Now Fattah and an associate named Chris Folad are facing 30 counts of computer fraud and conspiracy, after a Secret Service investigation uncovered evidence that the men had essentially robbed the cash machines using nothing more than the keypad. Using a special button sequence and some insider knowledge, they allegedly reconfigured the ATMs to believe they were dispensing one dollar bills, instead of the twenties actually loaded into the cash trays, according to a federal indictment issued in the case late last month. A withdrawal of $20 thus caused the machine to spit out $400 in cash, for a profit of a $380.

The first $20 came out of one of their own bank accounts. That’s right: They were using their own ATM cards.

“They were little kiosk ATMs, like you would find in a business or a convenience store,” says Greg Mays, assistant special agent in charge of the US Secret Service’s Nashville office. “I believe the businesses noticed there was a problem when the machine was running out of money.”

As charged, the caper is an unusually successful example of a low-tech ATM hack that’s been used for minor pilfering in the past, and a reminder of the security weaknesses that have troubled kiosk ATMs. Vulnerabilities in the most popular machines made by Tranax Technologies and Trident were showcased in a now-legendary “ATM jackpotting” demonstration delivered by security researcher Barnaby Jack at the Black Hat conference in 2010. Jack (who died last year) showed that the Tranax machines could be hacked into and reprogrammed remotely over dial-up, and the Trident ATMs could be physically opened and then reprogrammed through a USB port. The companies responded to Jacks’ research by closing those holes.

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Why We’ll Always Need a Civil Rights Movement – Sally Kohn 07.15.14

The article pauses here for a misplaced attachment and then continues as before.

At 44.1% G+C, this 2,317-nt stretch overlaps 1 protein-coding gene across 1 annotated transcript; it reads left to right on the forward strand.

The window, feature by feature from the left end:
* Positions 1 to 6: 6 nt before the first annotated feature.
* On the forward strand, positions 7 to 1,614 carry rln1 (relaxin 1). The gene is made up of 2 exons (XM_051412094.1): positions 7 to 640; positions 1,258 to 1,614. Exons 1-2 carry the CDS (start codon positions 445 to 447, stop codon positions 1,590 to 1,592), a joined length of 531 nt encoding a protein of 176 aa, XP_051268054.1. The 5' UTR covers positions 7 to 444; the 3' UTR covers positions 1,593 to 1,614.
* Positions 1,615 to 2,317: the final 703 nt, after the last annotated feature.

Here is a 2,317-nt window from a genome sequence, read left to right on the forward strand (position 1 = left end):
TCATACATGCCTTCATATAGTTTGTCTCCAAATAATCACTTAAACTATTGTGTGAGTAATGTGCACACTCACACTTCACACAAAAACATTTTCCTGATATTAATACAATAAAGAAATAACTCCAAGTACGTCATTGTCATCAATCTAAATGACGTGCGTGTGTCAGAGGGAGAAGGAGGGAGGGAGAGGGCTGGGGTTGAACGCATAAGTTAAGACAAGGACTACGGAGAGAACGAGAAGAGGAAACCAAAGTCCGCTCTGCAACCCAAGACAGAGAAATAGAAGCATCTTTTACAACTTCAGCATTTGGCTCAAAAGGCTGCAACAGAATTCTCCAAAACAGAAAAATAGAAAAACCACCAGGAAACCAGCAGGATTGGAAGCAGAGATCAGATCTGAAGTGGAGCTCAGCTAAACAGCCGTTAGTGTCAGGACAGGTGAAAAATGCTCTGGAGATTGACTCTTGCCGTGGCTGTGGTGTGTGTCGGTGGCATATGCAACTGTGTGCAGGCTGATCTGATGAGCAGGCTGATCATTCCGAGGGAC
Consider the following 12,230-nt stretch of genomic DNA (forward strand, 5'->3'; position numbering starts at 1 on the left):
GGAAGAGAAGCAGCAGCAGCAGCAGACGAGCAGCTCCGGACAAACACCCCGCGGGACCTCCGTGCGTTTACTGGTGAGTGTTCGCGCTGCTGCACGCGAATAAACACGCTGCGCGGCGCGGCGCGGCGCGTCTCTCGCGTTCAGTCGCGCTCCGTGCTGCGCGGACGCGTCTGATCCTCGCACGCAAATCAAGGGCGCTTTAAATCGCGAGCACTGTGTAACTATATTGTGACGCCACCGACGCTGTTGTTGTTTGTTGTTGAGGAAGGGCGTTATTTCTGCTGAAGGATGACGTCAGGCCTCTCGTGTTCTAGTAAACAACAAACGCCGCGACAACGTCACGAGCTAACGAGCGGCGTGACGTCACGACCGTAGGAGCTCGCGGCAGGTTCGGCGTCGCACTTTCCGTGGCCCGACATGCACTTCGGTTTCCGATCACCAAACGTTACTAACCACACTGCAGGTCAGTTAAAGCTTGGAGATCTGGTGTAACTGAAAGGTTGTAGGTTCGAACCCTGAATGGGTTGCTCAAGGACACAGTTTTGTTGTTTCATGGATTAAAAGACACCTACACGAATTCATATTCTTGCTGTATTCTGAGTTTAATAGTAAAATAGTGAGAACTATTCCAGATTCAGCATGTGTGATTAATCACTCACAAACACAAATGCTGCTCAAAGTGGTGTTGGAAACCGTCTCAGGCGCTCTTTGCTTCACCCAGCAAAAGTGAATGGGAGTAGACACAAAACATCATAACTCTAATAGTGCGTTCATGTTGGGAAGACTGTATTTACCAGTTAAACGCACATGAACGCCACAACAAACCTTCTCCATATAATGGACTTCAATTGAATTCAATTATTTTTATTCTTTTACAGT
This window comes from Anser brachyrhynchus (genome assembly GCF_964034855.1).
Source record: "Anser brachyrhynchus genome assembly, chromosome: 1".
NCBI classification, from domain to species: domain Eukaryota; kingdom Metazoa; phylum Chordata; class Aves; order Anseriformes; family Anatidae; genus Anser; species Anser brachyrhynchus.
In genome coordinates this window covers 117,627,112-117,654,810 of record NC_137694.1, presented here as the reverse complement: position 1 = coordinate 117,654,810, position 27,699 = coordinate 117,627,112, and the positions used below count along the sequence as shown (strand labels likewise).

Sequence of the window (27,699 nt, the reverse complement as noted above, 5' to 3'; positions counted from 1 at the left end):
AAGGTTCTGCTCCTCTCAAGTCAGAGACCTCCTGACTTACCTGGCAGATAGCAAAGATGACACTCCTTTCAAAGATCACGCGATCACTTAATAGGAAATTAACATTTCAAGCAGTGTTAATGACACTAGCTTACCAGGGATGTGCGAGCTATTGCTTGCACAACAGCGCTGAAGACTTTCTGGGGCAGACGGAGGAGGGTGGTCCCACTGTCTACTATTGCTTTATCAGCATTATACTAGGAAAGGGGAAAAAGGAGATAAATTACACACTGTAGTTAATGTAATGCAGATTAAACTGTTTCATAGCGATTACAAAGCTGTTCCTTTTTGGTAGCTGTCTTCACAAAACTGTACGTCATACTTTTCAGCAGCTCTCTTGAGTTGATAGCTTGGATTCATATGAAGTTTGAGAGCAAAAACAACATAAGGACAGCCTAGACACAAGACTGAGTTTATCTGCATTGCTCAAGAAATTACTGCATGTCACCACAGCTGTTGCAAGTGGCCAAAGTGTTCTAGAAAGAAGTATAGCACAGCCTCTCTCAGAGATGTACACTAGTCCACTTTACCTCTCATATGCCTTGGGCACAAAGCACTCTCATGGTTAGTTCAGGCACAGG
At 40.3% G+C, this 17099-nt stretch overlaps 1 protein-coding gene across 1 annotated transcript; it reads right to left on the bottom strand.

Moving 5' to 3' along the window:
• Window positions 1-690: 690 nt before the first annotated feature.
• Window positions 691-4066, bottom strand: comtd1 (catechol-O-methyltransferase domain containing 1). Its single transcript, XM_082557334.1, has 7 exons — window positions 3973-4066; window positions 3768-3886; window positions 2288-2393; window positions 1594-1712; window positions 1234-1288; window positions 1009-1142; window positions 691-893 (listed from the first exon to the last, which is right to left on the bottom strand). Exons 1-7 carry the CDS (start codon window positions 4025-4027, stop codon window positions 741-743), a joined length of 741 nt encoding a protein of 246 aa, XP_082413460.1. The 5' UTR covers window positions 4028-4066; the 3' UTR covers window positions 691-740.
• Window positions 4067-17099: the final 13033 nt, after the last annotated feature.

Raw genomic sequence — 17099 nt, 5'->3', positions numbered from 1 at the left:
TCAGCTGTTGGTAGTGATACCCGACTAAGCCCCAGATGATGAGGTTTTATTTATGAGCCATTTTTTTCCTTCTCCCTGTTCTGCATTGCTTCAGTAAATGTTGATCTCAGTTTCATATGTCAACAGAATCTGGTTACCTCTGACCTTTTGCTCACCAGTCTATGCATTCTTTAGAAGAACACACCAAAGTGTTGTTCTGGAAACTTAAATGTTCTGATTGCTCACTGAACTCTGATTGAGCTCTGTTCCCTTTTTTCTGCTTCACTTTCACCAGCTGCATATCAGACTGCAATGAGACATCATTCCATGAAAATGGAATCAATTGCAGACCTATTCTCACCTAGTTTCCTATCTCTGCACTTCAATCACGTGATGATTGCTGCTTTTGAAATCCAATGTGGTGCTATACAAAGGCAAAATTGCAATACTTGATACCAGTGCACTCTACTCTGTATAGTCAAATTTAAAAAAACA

The civil rights movement is not some dusty antique—it’s alive and well today, and we need it as much as ever.


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When we hear the phrase “civil rights movement,” our minds automatically click into history mode and visualize those grainy and often searing black-and-white images from Birmingham and Selma. But that same energy and spirit — and urgency — are alive and well today, and as necessary as ever.
On Friday, July 11, 2014, a group of a hundred or so young and racially diverse leaders from across the United States sat in the Civil Rights Room of the Nashville Public Library and watched scenes from the legendary documentary film Eyes on the Prize.  They focused on the portions that had local interest: Student leaders in Nashville in 1960 had been staging sit-ins to protest segregated lunch counters while tensions in the city steadily rose.  On the morning of April 19, 1960, the home of a prominent black lawyer was bombed.

That afternoon, in response, the students led a silent march through the streets of Nashville to the steps of City Hall. Mayor Ben West met them there, and repeated his usual explanation of how the city was powerless to change segregation.  Diane Nash, a student who was the elected leader of the Nashville movement, simply asked, “Mayor, do you recommend that the lunch counters be desegregated?”

West replied yes.  A few weeks later, Nashville became the first major Southern city in which blacks and whites could sit together and eat lunch.

But what struck the young people as they sat watching the film this past Friday, many the same age as Nash and her compatriots had been, was how the students who marched silently through the streets of Nashville were yelled at, spat on, and even beaten, simply for standing up for their equal humanity and rights.

The next morning, as this group of young leaders marched silently down the streets of Nashville in the shadow of the civil rights marchers before them, a group of white women drove by and from the back of a truck hollered the n-word at the group.  It was a searing reminder of how much things can change and yet stay the same.  And it’s a microcosm of why we still need to fight actively for justice and fairness against conservative opposition.